Will Serena Williams’ reign end?

Since the beginning of the 2012 clay-court season, Williams has played in 27 tournaments and won 19, including four majors, an Olympic gold medal and two year-end WTA championships. Her record in that span is a fabulous 130-6. That works out to a winning percentage of .956, well ahead of the best two men over the past two seasons, Rafael Nadal (122-13, .904) and Novak Djokovic (149-21, .876).

"I see more of the same," said three-time Grand Slam singles champion Lindsay Davenport from her California home. "Serena finally understands what she can achieve. Everything is up to her. Motivation won't be a problem, but health is everything.

"Strength for strength, she's head and shoulders above everyone else."

Justin Gimelstob, who will be working his seventh Australian Open for Tennis Channel, agrees.

"I fully expect her to continue the momentum and dominance of last year," he said. "As long as she stays healthy, she's physically superior to the competition. She has the biggest weapons.

"Her belief system in the big moments -- and this X factor is impossible to quantify -- she believes in herself, and it becomes a self-fulfilling prophesy."

Williams has been dominant in the majors. Including her first Grand Slam title at the 1999 US Open, she has collected 17 singles championships -- while 16 other women have combined to win the remaining 40. Williams has won the Australian Open, Wimbledon and US Open five times each. Her work in Melbourne is unparalleled in the Open era; if she reaches the fourth round this year, she'll surpass Margaret Court's Australian Open win total of 60, the Open era standard.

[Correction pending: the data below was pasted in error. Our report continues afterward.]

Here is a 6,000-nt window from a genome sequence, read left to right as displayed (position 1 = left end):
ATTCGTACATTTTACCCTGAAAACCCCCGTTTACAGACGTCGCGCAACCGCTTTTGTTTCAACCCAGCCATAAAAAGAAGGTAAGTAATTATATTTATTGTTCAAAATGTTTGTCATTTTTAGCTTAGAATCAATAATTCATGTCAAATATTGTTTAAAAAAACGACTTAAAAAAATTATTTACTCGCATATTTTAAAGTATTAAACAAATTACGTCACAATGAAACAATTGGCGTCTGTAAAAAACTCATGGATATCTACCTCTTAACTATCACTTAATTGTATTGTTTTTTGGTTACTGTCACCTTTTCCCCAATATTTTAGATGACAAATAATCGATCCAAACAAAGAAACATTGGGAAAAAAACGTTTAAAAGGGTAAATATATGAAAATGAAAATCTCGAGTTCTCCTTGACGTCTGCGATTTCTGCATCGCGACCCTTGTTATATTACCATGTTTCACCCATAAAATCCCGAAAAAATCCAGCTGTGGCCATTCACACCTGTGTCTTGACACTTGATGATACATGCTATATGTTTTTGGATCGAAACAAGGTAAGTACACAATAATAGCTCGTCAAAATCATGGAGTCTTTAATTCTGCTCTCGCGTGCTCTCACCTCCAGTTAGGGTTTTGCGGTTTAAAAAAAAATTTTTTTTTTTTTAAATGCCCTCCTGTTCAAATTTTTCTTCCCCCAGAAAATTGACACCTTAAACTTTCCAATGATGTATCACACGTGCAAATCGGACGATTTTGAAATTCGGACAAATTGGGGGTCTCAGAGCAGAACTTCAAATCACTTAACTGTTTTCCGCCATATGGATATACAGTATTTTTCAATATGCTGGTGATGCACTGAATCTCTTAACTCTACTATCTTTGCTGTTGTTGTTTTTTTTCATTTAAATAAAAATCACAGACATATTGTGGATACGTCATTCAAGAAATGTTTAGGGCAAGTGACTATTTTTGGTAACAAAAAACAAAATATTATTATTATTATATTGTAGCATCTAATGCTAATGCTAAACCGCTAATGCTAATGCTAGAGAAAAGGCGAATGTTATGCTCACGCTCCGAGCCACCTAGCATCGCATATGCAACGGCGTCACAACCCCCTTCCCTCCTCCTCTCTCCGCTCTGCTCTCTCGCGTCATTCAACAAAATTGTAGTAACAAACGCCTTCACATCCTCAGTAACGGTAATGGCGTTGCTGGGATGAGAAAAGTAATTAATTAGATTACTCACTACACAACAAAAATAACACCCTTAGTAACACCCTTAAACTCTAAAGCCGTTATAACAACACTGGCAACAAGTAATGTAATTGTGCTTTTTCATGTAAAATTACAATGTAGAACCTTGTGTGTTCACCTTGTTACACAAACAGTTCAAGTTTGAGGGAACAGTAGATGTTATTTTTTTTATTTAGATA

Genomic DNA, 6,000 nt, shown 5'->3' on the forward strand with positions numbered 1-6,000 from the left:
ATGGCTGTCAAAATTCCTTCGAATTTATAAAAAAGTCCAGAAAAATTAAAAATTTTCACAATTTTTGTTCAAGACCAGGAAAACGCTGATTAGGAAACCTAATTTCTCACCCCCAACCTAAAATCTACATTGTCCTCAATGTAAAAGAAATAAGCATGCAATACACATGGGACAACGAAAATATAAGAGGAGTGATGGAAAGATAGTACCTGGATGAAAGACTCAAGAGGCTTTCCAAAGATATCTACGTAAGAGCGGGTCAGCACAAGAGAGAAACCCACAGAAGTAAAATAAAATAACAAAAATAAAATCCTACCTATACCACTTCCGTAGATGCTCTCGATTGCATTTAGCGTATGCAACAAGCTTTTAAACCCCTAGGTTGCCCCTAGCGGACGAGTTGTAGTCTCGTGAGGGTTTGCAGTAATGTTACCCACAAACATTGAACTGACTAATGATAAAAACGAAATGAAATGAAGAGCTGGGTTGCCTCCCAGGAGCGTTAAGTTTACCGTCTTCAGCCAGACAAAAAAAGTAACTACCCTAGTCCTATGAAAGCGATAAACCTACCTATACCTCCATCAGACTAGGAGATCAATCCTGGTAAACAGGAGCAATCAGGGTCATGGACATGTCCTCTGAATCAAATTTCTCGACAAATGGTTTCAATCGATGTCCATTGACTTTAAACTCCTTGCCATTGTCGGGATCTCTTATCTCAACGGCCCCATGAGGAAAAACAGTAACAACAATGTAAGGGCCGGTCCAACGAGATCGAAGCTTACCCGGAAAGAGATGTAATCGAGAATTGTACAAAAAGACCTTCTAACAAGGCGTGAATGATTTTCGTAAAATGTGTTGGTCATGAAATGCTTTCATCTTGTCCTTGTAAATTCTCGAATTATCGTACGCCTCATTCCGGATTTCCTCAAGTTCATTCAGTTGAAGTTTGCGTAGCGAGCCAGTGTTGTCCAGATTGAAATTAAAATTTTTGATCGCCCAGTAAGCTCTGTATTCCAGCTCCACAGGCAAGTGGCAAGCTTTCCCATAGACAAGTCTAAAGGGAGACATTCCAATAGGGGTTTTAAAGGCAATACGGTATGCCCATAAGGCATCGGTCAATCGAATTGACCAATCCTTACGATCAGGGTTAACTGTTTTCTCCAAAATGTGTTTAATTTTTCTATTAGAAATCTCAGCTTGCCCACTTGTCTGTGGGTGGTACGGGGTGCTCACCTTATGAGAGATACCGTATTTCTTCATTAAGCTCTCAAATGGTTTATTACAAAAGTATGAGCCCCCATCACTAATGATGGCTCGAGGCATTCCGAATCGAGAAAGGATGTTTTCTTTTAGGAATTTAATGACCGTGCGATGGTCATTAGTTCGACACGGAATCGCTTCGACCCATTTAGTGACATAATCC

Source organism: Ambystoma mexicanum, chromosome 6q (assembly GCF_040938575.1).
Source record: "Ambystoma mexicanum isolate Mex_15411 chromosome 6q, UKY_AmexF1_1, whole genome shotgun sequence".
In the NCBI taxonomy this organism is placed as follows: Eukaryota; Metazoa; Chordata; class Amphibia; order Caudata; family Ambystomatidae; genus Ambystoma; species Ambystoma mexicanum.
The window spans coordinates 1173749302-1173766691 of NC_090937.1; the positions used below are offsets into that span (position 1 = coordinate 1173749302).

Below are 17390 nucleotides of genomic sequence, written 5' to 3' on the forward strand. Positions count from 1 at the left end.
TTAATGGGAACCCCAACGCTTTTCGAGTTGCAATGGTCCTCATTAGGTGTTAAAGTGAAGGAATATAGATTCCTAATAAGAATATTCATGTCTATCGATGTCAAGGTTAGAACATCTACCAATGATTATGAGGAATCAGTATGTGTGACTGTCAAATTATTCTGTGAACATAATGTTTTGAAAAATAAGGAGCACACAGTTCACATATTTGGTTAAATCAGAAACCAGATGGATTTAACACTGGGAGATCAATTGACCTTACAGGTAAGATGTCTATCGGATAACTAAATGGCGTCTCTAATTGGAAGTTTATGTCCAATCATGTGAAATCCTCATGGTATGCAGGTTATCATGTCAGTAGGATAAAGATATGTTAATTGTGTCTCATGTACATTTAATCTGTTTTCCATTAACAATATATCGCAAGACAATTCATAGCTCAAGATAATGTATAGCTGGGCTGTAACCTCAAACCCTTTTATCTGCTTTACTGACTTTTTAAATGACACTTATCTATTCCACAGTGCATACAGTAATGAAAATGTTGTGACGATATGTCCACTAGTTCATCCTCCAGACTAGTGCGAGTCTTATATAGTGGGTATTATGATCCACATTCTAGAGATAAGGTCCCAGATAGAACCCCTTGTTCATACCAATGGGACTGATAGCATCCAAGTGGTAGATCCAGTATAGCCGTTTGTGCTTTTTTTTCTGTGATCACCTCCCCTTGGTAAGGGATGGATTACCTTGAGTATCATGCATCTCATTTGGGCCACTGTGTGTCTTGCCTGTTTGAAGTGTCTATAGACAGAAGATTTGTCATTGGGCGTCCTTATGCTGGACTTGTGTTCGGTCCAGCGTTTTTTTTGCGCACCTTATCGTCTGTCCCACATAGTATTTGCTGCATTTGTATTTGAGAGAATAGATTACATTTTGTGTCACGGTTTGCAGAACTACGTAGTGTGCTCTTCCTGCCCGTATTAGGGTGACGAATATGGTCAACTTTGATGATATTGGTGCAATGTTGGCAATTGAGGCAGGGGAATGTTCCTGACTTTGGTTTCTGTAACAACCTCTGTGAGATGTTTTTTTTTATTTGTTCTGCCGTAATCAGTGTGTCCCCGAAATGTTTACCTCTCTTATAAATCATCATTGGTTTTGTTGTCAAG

It is a reasonable assumption that Williams will win at least one Grand Slam title this year, which would tie her with Evert and Martina Navratilova. If she takes two -- something she's achieved in four of the past five years -- she'll be alone in third place in the Open era, behind Court (24) and Steffi Graf (22).

That would set the table for some historic drama over the next few years.

"To be compared with Chrissie and Martina -- not yet, because I'm still not quite there," Williams said after the US Open. "I can't necessarily compare myself to them because, numbers-wise, they're still greater."

For at least a few more weeks.

With her win last week in Brisbane, Serena is working on a 22-match winning streak. She defeated the two women closest to her in the WTA rankings -- Victoria Azarenka and Maria Sharapova -- in the final and semifinal. In straight sets.

Williams enters the Australian Open as the top seed for the third time and is 14-0 in those previous events, winning the title in 2003 and 2010. This year, she clearly has the failure of last year's tournament fresh in her mind. Williams lost in the quarterfinals to then-19-year-old American Sloane Stephens.

"Always motivated to do really well in Australia," Williams said in Brisbane. "I love coming to Melbourne. Hopefully I can last a little longer."

A not-so-sweet 17

Serena Williams was already a precocious 17-year-old when she arrived at Indian Wells in March 1999. A few weeks earlier, she had beaten Amelie Mauresmo in the Open Gaz de France final, but in the pristine desert air of southern California, she was a revelation.

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